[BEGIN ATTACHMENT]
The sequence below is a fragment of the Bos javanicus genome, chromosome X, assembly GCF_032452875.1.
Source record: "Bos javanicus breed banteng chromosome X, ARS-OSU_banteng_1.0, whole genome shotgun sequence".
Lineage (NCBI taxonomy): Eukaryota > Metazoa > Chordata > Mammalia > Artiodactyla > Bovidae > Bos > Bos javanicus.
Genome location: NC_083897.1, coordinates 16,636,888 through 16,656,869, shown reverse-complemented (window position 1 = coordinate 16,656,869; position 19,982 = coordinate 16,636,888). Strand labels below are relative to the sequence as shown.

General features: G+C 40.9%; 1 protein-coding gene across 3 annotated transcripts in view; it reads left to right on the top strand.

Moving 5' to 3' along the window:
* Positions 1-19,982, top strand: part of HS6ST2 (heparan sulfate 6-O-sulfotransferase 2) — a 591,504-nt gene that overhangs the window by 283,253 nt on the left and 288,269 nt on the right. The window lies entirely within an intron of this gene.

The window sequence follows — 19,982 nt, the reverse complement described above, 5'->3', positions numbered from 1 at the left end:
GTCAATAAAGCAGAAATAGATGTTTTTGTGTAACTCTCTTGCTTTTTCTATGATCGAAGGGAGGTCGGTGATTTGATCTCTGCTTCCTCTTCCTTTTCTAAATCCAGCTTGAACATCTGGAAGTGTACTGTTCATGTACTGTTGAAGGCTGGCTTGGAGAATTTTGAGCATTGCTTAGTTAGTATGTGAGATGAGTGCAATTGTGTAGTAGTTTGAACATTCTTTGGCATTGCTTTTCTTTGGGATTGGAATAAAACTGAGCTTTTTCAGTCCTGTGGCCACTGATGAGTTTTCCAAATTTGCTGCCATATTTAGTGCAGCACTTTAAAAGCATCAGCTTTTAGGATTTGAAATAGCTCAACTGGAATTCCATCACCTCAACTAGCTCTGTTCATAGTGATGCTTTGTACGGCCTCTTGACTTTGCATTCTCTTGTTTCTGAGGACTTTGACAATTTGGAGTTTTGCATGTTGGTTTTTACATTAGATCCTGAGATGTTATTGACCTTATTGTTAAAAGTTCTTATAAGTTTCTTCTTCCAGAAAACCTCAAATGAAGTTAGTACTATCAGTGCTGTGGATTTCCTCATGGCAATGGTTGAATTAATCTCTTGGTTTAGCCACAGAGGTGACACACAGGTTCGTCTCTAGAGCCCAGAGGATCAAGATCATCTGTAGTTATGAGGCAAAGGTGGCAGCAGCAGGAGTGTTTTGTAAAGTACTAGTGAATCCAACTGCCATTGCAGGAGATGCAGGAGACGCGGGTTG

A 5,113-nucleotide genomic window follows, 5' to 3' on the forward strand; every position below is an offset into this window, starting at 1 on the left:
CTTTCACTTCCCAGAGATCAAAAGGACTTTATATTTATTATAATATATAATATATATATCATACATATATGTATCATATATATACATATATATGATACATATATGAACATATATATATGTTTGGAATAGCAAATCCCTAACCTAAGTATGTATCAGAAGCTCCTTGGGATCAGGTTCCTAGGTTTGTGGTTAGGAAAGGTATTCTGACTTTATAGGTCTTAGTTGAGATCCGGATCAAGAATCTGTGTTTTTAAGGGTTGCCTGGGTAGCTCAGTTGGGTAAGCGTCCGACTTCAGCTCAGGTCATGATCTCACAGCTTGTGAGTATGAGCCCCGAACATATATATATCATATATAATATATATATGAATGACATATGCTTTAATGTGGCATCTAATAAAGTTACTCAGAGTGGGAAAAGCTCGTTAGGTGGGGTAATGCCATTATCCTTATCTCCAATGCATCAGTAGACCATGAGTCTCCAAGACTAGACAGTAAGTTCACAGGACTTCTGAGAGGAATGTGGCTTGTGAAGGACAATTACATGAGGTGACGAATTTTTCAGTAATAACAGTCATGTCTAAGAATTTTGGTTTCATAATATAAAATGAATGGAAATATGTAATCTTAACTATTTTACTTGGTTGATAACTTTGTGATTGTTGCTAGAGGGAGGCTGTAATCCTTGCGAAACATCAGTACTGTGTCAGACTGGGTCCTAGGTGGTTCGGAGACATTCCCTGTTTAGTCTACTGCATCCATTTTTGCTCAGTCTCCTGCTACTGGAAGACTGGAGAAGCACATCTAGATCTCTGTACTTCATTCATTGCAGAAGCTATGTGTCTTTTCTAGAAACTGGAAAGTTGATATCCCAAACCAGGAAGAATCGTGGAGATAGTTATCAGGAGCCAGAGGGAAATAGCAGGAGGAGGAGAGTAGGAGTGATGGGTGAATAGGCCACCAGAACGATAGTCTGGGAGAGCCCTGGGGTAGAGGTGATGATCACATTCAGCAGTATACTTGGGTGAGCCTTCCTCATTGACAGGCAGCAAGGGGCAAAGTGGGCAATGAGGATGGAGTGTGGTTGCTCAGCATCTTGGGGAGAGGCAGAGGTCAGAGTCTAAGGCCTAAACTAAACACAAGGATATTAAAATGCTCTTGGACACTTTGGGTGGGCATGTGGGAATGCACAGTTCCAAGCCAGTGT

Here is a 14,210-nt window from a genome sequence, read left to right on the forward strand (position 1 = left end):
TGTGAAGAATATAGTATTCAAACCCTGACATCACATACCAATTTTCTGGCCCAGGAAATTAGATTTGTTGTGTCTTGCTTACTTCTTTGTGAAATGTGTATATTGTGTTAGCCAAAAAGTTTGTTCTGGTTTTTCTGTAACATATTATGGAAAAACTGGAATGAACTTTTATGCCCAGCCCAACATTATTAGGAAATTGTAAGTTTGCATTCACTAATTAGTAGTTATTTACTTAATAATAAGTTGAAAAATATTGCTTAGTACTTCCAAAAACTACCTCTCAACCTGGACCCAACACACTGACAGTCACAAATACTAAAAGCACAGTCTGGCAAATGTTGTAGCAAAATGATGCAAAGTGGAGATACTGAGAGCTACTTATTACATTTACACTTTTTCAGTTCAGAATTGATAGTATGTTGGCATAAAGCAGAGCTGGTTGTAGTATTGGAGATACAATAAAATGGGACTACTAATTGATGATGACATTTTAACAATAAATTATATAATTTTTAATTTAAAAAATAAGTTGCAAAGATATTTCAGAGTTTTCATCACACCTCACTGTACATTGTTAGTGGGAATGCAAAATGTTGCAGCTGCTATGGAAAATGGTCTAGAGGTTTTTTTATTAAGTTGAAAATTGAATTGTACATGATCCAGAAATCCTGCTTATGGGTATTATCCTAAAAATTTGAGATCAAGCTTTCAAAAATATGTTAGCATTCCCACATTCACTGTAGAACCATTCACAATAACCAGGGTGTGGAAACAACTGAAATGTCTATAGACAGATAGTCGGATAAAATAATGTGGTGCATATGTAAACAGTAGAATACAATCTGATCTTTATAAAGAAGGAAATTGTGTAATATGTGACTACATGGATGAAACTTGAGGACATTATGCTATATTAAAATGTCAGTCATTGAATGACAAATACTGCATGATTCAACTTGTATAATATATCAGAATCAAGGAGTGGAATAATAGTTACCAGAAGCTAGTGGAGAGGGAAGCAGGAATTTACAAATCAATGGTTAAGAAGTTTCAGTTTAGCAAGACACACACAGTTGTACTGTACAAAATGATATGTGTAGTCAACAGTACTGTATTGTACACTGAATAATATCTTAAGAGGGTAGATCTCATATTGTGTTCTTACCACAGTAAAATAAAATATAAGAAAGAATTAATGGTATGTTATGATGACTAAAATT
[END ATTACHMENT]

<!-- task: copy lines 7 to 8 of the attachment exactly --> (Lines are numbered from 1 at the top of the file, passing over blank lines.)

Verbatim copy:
* Positions 1-19,982, top strand: part of HS6ST2 (heparan sulfate 6-O-sulfotransferase 2) — a 591,504-nt gene that overhangs the window by 283,253 nt on the left and 288,269 nt on the right. The window lies entirely within an intron of this gene.

The window sequence follows — 19,982 nt, the reverse complement described above, 5'->3', positions numbered from 1 at the left end: